Depression: an embarrassment to be hidden, or a door for grace to enter through?


Depression, or inability, or any sort of lack are not embarrassments to be hidden, but are means of grace and teaching, doors to a deeper faith, doors through which grace enters.

“…the experiences of anxiety and depression make a lot of sense in a fallen world. In one way, you could say the miracle is that everyone is not in a continual panic attack and completely in despair, because when you’re without God and without hope you ought to be anxious and you ought to be despairing. And I think as Christian people we’re not immune to any of the pain and the loss and the heartache.

… there’s a way where anxiety and depression are very human experiences, and that’s very freeing … In humility, you’re a human being, I’m a human being. We both struggle…

I’m not saying it’s a desired thing to be depressed or to be anxious, but that you go through it and you find grace, and it’s a door to a deeper faith … [When we’re depressed or anxious], we want the quick fix…but God is patient: deep problems don’t have quick solutions…

One of my favorite Psalms is 25, and it starts out with David upset about what is happening to him. Then it has a pause and he realizes, “Well, I’ve got a problem, because I’m a sinner, too, and I can’t only pray for deliverance from all these things that upset me and discourage me and make me anxious and distressed.” Then he remembers God’s mercy for himself, and he’s able to candidly bring to God his struggles, the things that make him anxious. He uses words like distress and anguish and trouble…

[And] we never get out of situations where we face things that distress us. The last enemy is yet to come. It’s no accident that Pilgrims Progress ends with the last enemy [death], and the crossing of that final river, and this provokes one last crisis of anxiety in Christians’s life…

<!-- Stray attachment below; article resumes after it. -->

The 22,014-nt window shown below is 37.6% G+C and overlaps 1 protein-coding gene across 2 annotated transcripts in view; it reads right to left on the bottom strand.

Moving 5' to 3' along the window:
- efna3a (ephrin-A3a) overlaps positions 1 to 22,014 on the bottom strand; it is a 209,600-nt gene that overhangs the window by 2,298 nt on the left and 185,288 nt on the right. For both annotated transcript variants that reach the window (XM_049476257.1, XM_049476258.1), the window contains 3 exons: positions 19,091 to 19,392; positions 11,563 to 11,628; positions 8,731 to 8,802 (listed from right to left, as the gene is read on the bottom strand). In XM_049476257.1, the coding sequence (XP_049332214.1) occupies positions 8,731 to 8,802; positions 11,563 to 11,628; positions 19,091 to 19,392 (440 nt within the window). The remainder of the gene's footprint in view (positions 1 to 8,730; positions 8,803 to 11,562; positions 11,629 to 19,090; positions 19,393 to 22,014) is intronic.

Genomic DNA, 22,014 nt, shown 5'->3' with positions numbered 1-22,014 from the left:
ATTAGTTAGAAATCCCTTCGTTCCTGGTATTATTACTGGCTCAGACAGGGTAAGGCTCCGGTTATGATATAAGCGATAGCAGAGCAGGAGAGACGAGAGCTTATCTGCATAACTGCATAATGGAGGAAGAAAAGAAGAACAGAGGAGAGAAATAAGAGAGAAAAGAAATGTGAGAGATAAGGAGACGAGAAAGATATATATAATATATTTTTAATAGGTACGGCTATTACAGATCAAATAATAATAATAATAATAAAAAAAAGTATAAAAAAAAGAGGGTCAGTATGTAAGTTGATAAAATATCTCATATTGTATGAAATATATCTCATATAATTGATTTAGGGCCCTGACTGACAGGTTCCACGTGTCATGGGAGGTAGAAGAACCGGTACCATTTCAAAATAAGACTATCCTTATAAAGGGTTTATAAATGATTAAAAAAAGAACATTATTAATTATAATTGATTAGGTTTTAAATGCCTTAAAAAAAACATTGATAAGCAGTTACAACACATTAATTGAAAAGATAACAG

This is a human dilemma. We’re in this together. So let’s start by naming what troubles us, and then let’s think through what is true about God. He is near. I can talk to Him. We aren’t alone. Anxiety and depression are very lonely experiences. [But] if we aren’t alone, that changes the experience…

God didn’t make us stones: So when distressing things happen to us, we feel distress. When frightening things happen, we feel fearful; when things are out of our control, we feel anxious; when things seem hopeless, we’re going to struggle.

But, there’s a God who wants to, and can, meet me exactly at that place of struggle.”

So, when I am depressed, or acutely aware of my inabilities; when I am frightened, or anxious, or hope-less; I don’t have to feel embarrassed. I don’t have to hide. I can, instead, be comforted and find hope, because my current experience will be a door through which grace — God’s never-ending, intentional, for-me grace — enters.

(Quotes from David Powlison in How to Care for Someone Battling Anxiety and Depression, an interview with Paul David Tripp. You can listen to the whole podcast here.)


About Jill

I'm a wife, mom to three beautiful children, and work as children's ministry director at Redeemer PCA in Athens, GA, a place our family treasures as our church home. It's been thirty years since the Lord saved me, and to this day I'm astounded at His steadfast love shed upon unfaithful me. My hope would be that I might speak and write in ways God would use to soften hearts toward Him, that we would together be enamored by the glorious beauty of Jesus and awakened to His love unimagined. Thanks so much for reading!
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